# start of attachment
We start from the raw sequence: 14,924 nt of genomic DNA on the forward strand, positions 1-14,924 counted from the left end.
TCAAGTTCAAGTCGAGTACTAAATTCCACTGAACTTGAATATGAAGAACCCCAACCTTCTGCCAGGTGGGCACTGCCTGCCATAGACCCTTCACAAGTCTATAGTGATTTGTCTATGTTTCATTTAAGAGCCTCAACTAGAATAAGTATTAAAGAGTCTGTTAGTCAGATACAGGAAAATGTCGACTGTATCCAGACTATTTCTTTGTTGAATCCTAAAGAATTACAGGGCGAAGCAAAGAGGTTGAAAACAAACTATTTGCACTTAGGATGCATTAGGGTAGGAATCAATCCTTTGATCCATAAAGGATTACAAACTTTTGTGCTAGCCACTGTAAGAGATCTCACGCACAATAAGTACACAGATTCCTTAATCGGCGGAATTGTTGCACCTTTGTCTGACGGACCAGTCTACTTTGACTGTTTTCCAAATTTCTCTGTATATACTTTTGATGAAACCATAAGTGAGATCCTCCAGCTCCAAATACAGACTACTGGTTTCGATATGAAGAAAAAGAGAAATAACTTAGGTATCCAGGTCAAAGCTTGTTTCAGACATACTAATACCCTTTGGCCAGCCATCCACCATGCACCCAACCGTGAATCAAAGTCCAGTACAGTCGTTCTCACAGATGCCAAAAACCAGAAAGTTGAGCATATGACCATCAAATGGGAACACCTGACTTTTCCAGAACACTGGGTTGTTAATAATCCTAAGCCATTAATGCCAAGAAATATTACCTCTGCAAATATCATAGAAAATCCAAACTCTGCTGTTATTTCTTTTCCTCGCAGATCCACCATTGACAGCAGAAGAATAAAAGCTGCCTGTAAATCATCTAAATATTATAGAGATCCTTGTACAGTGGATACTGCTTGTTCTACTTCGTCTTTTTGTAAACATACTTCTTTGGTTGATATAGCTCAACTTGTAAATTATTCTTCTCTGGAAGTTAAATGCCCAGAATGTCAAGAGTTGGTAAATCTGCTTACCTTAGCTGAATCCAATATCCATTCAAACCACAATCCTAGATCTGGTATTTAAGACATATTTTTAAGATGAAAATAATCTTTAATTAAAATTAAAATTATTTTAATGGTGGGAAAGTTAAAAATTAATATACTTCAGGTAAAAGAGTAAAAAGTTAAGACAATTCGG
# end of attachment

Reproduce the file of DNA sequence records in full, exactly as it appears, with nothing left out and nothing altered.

We start from the raw sequence: 14,924 nt of genomic DNA on the forward strand, positions 1-14,924 counted from the left end.
TCAAGTTCAAGTCGAGTACTAAATTCCACTGAACTTGAATATGAAGAACCCCAACCTTCTGCCAGGTGGGCACTGCCTGCCATAGACCCTTCACAAGTCTATAGTGATTTGTCTATGTTTCATTTAAGAGCCTCAACTAGAATAAGTATTAAAGAGTCTGTTAGTCAGATACAGGAAAATGTCGACTGTATCCAGACTATTTCTTTGTTGAATCCTAAAGAATTACAGGGCGAAGCAAAGAGGTTGAAAACAAACTATTTGCACTTAGGATGCATTAGGGTAGGAATCAATCCTTTGATCCATAAAGGATTACAAACTTTTGTGCTAGCCACTGTAAGAGATCTCACGCACAATAAGTACACAGATTCCTTAATCGGCGGAATTGTTGCACCTTTGTCTGACGGACCAGTCTACTTTGACTGTTTTCCAAATTTCTCTGTATATACTTTTGATGAAACCATAAGTGAGATCCTCCAGCTCCAAATACAGACTACTGGTTTCGATATGAAGAAAAAGAGAAATAACTTAGGTATCCAGGTCAAAGCTTGTTTCAGACATACTAATACCCTTTGGCCAGCCATCCACCATGCACCCAACCGTGAATCAAAGTCCAGTACAGTCGTTCTCACAGATGCCAAAAACCAGAAAGTTGAGCATATGACCATCAAATGGGAACACCTGACTTTTCCAGAACACTGGGTTGTTAATAATCCTAAGCCATTAATGCCAAGAAATATTACCTCTGCAAATATCATAGAAAATCCAAACTCTGCTGTTATTTCTTTTCCTCGCAGATCCACCATTGACAGCAGAAGAATAAAAGCTGCCTGTAAATCATCTAAATATTATAGAGATCCTTGTACAGTGGATACTGCTTGTTCTACTTCGTCTTTTTGTAAACATACTTCTTTGGTTGATATAGCTCAACTTGTAAATTATTCTTCTCTGGAAGTTAAATGCCCAGAATGTCAAGAGTTGGTAAATCTGCTTACCTTAGCTGAATCCAATATCCATTCAAACCACAATCCTAGATCTGGTATTTAAGACATATTTTTAAGATGAAAATAATCTTTAATTAAAATTAAAATTATTTTAATGGTGGGAAAGTTAAAAATTAATATACTTCAGGTAAAAGAGTAAAAAGTTAAGACAATTCGG